Friday, January 3, 2014

Boot Review: Jungle Combat Boots

Rothco Desert GI -
After being out of work for a few months at the beginning of last year, I took a job at a grocery store. I work in a couple departments including the meat market. One of the meat cutters recommended that I get boots, because we literally soak the entire cutting room when we clean it.

So I started looking for some inexpensive boots. They had to be black, and I wanted lightweight ones, because my feet sweat a lot. I naturally gravitated to jungle boots, because I was really interested in military desert boots, but they were too expensive for my budget, and the early desert boots were actually tan jungle boots.

Twisted logic, but I also used to like the original boots, because I read and watched a lot about the Vietnam War. So I settled on the Rothco Jungle Boots. I went to the local Army/Navy store, tried on a pair undersized one size per a recommendation online. The boots do not come with insoles, and the inside of the the sole looks like it is made out of paper, so I bought some semi decent Dr. Scholls insoles. I also bought Scotchgard, because - as I mentioned before - I work, at times, in a very wet environment. So through the process, I turned a $41 pair of boots into a $55 pair of boots. Wait! It gets worse.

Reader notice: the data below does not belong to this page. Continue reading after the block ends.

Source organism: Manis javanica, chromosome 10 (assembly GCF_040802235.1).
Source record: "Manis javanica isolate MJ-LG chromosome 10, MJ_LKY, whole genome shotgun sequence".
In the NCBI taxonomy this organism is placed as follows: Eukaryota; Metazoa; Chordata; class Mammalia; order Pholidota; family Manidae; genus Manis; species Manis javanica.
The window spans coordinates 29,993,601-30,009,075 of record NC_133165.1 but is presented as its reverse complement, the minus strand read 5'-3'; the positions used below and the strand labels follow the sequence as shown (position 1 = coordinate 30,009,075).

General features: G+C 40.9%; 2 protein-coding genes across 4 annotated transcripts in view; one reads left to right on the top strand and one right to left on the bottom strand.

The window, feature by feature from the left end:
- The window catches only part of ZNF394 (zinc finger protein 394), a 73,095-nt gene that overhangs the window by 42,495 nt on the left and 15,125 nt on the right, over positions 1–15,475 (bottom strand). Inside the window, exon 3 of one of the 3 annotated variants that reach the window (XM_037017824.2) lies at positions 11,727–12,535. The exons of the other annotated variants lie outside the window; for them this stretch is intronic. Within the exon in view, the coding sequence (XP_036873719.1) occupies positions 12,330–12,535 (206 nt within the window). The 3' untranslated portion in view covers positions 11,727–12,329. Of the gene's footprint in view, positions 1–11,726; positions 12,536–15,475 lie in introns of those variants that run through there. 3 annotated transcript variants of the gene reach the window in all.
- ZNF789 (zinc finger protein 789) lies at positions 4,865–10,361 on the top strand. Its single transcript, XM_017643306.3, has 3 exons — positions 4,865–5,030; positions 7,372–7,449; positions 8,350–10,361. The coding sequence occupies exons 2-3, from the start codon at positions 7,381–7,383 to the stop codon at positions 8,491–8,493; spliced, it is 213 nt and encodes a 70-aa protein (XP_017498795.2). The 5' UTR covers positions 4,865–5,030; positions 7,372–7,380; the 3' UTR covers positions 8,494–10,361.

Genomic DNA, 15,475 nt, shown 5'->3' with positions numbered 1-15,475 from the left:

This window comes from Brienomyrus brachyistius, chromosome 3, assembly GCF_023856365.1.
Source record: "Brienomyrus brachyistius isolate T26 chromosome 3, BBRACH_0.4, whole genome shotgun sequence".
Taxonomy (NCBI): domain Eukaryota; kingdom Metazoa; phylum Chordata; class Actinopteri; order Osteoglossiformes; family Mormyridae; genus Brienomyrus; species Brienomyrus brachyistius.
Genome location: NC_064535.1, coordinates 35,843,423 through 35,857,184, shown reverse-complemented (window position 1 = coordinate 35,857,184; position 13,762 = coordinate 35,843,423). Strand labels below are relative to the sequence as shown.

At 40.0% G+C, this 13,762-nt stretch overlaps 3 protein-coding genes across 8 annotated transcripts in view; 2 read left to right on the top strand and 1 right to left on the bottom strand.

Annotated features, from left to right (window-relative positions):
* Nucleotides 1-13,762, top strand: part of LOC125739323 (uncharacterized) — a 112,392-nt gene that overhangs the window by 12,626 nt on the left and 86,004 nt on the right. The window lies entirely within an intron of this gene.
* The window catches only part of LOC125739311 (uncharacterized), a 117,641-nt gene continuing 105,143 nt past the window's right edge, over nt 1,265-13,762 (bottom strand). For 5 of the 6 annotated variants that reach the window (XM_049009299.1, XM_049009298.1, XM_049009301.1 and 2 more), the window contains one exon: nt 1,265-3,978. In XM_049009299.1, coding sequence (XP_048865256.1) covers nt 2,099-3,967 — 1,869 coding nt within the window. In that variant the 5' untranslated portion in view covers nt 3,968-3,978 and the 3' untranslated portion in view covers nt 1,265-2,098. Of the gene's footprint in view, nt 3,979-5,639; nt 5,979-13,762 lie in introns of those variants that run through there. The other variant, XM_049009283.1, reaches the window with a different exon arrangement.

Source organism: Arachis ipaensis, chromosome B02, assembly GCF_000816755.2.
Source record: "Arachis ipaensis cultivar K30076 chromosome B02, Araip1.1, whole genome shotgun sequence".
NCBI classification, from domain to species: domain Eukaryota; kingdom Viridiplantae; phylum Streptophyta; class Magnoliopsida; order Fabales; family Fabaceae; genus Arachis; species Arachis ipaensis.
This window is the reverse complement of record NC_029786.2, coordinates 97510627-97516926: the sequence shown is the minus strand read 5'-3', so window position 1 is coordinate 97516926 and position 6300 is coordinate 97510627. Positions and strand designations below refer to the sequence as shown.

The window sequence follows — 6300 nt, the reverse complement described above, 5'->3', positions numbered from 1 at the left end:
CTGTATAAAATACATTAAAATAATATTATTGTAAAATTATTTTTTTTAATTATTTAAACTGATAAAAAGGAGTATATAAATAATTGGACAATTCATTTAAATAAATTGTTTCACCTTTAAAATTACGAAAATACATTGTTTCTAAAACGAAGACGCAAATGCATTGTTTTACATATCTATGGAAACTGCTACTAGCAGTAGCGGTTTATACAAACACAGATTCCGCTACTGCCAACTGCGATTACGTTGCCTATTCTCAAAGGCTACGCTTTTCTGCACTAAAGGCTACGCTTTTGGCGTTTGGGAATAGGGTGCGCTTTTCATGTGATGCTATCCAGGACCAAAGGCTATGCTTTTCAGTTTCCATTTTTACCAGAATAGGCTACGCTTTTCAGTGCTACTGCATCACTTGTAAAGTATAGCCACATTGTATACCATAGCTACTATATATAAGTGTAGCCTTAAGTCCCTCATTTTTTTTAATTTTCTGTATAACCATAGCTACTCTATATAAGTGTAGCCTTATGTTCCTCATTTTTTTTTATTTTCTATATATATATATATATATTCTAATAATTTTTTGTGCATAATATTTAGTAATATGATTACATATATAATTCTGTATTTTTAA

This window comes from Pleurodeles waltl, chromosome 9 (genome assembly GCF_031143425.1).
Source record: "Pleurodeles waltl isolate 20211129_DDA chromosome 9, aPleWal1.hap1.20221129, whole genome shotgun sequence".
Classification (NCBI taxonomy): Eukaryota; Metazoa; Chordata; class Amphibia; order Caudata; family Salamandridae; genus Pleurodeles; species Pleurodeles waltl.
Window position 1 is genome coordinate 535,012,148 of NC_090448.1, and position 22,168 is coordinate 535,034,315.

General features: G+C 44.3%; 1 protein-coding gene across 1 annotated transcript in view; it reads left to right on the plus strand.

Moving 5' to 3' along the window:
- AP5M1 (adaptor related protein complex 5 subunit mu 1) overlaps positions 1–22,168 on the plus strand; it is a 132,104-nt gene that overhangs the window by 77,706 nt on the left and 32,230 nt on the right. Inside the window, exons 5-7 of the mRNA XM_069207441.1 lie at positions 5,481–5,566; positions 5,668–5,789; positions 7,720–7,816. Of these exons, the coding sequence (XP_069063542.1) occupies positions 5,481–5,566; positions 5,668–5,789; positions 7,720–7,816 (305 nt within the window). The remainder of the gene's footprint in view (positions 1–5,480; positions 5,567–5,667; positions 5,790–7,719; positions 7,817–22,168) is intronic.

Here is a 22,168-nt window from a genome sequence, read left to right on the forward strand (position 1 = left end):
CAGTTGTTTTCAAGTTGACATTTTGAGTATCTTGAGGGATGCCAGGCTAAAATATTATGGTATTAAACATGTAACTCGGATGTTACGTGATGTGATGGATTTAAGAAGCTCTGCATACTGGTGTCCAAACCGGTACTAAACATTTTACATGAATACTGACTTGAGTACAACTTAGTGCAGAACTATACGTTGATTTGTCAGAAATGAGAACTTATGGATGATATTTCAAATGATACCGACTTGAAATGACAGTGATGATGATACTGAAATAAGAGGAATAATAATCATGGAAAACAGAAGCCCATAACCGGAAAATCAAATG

10 seconds from trashcan
I Scotchgarded the boots, kept them polished, and they lasted about a month and a half.  I do a lot of kneeling, and that broke both soles within a month. I glued both with superglue, and that lasted about a week. So for my next pair of boots, I went to Sears. More on that later.


Real Time Web Analytics